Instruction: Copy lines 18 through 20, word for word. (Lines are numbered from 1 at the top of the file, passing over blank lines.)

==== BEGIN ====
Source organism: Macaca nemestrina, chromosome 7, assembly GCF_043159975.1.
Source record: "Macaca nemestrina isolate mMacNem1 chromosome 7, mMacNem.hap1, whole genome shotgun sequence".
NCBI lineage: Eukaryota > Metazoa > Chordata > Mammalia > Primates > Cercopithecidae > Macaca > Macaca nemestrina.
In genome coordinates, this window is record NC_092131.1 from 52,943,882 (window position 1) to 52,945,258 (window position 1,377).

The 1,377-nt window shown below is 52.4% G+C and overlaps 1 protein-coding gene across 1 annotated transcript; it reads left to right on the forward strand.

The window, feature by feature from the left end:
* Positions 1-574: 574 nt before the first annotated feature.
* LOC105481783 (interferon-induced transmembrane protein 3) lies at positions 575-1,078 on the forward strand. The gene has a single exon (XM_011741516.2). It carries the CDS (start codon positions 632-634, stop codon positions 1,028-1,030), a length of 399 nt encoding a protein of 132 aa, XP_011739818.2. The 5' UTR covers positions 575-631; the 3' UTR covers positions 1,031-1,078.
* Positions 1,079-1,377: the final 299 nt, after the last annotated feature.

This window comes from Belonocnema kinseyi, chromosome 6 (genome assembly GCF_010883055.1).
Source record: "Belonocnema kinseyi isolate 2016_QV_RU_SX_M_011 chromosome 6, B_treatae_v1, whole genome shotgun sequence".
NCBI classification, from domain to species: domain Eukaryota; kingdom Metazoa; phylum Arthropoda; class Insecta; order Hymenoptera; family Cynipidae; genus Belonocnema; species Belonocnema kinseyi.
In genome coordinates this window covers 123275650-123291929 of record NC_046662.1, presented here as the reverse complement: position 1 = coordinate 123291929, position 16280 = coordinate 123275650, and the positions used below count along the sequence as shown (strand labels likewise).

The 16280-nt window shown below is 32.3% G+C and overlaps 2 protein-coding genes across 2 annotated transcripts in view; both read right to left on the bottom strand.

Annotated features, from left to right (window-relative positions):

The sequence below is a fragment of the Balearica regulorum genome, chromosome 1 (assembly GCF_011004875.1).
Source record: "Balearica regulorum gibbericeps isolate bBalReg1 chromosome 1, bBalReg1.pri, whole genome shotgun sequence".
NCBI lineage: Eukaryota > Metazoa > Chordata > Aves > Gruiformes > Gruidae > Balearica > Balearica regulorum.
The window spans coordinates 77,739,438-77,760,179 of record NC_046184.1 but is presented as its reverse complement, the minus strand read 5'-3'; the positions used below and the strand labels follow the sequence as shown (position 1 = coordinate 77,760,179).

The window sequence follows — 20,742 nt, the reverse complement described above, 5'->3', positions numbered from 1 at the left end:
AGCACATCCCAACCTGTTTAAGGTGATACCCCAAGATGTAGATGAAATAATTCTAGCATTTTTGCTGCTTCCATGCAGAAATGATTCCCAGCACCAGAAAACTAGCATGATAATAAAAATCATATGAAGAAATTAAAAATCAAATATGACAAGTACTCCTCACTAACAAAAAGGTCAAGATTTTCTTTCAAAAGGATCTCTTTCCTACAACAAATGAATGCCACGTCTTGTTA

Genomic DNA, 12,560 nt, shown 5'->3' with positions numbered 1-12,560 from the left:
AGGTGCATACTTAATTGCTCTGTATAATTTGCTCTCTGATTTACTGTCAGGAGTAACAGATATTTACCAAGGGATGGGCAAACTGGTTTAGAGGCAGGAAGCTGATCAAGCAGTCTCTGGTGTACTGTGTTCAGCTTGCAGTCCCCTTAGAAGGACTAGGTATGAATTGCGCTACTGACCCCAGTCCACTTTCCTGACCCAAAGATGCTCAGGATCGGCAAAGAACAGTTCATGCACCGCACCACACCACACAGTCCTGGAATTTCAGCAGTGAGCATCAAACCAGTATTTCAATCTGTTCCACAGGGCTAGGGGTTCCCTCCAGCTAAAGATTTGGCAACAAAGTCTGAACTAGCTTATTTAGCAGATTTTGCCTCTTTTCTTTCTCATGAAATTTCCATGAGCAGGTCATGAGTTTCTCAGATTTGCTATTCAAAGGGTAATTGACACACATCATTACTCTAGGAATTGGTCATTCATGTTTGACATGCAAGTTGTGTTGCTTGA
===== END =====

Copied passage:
NCBI lineage: Eukaryota > Metazoa > Chordata > Aves > Gruiformes > Gruidae > Balearica > Balearica regulorum.
The window spans coordinates 77,739,438-77,760,179 of record NC_046184.1 but is presented as its reverse complement, the minus strand read 5'-3'; the positions used below and the strand labels follow the sequence as shown (position 1 = coordinate 77,760,179).

The window sequence follows — 20,742 nt, the reverse complement described above, 5'->3', positions numbered from 1 at the left end: